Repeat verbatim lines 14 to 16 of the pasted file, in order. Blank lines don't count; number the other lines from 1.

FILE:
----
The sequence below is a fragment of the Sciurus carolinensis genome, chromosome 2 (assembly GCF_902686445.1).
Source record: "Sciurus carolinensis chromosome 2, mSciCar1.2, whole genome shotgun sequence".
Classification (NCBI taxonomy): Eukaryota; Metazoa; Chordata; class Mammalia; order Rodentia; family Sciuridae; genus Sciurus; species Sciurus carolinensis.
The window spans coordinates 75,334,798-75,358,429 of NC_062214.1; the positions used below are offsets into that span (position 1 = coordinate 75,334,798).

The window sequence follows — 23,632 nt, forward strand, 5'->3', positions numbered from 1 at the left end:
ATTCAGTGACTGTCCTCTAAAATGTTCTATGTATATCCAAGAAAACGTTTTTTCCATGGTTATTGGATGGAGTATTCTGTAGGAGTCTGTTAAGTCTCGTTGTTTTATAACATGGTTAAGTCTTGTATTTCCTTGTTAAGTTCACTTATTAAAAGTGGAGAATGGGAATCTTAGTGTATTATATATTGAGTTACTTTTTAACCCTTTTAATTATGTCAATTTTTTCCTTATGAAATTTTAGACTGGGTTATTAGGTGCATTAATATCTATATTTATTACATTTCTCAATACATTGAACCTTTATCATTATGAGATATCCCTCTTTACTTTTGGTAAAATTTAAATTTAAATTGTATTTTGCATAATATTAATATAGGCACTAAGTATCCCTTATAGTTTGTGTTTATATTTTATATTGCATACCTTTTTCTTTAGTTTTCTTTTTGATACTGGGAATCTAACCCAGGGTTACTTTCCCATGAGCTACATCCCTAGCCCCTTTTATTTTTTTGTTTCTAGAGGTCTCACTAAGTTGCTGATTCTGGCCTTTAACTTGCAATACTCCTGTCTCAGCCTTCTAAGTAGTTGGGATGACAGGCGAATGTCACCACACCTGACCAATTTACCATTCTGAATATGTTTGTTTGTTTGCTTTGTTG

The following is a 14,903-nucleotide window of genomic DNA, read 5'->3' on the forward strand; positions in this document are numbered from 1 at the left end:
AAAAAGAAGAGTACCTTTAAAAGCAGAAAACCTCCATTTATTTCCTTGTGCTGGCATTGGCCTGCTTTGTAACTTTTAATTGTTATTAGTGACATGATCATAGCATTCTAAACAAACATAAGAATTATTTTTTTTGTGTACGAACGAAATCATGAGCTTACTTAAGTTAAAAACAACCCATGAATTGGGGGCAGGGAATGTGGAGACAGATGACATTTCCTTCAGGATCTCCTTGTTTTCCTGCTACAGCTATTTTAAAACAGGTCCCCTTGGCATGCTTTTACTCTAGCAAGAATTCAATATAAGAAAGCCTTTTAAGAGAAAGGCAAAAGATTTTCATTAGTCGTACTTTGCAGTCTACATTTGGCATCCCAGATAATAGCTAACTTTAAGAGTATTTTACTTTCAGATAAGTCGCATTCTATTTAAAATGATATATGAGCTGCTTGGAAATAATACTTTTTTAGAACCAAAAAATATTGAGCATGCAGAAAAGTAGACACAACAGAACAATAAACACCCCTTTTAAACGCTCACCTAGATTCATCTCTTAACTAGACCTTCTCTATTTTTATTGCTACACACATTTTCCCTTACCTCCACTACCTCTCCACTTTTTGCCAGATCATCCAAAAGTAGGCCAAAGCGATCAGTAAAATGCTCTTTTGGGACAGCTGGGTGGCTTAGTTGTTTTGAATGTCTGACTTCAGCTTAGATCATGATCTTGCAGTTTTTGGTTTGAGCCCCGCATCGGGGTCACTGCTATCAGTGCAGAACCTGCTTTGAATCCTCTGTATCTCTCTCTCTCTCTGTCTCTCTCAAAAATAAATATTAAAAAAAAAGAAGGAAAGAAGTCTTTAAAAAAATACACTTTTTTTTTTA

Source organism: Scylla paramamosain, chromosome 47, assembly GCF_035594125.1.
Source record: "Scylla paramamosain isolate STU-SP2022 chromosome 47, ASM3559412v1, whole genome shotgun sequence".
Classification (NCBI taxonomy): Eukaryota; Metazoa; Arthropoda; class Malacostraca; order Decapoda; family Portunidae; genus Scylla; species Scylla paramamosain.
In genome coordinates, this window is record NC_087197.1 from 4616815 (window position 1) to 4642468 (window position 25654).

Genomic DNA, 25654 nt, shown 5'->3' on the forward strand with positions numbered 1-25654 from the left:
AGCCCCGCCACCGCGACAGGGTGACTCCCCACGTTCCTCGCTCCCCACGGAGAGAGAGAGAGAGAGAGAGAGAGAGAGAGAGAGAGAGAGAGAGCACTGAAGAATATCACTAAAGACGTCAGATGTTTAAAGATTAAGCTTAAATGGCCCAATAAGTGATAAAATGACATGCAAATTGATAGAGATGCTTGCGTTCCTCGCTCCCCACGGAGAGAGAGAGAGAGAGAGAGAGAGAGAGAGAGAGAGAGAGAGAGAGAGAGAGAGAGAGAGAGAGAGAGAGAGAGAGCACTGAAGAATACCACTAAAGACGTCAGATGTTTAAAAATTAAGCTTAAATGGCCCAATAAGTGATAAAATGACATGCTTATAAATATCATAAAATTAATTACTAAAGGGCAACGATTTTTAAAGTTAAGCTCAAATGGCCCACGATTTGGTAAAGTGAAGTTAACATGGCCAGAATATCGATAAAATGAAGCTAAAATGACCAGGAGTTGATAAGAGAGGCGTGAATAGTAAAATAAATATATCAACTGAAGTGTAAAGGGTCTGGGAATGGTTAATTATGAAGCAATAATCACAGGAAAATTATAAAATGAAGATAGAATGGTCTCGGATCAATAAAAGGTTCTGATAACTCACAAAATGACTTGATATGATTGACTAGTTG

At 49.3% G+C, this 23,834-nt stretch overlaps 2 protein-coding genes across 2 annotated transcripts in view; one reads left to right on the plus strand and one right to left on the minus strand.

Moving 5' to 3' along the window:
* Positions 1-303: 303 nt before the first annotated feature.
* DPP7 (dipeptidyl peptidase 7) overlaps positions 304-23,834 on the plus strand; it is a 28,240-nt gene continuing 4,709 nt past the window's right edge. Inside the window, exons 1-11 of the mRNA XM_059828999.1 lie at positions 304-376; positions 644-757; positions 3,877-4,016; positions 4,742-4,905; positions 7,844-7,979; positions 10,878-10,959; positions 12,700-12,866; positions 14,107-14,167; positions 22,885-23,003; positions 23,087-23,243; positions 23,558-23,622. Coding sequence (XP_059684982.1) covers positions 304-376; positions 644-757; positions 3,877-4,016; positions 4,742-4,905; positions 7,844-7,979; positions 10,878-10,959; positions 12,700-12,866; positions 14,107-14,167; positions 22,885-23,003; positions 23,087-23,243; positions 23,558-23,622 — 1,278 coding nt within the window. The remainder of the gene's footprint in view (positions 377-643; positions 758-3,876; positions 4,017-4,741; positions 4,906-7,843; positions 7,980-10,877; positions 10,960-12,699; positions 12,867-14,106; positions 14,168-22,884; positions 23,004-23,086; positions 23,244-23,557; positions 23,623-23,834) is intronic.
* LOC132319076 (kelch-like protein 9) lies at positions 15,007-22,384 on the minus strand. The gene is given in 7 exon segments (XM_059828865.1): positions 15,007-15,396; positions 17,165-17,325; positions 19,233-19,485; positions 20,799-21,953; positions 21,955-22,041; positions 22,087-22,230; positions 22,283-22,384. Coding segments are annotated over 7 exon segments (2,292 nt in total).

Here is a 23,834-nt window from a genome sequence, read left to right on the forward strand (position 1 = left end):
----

AGCCCCGCCACCGCGACAGGGTGACTCCCCACGTTCCTCGCTCCCCACGGAGAGAGAGAGAGAGAGAGAGAGAGAGAGAGAGAGAGAGAGAGAGCACTGAAGAATATCACTAAAGACGTCAGATGTTTAAAGATTAAGCTTAAATGGCCCAATAAGTGATAAAATGACATGCAAATTGATAGAGATGCTTGCGTTCCTCGCTCCCCACGGAGAGAGAGAGAGAGAGAGAGAGAGAGAGAGAGAGAGAGAGAGAGAGAGAGAGAGAGAGAGAGAGAGAGAGAGAGAGCACTGAAGAATACCACTAAAGACGTCAGATGTTTAAAAATTAAGCTTAAATGGCCCAATAAGTGATAAAATGACATGCTTATAAATATCATAAAATTAATTACTAAAGGGCAACGATTTTTAAAGTTAAGCTCAAATGGCCCACGATTTGGTAAAGTGAAGTTAACATGGCCAGAATATCGATAAAATGAAGCTAAAATGACCAGGAGTTGATAAGAGAGGCGTGAATAGTAAAATAAATATATCAACTGAAGTGTAAAGGGTCTGGGAATGGTTAATTATGAAGCAATAATCACAGGAAAATTATAAAATGAAGATAGAATGGTCTCGGATCAATAAAAGGTTCTGATAACTCACAAAATGACTTGATATGATTGACTAGTTG

At 49.3% G+C, this 23,834-nt stretch overlaps 2 protein-coding genes across 2 annotated transcripts in view; one reads left to right on the plus strand and one right to left on the minus strand.

Moving 5' to 3' along the window: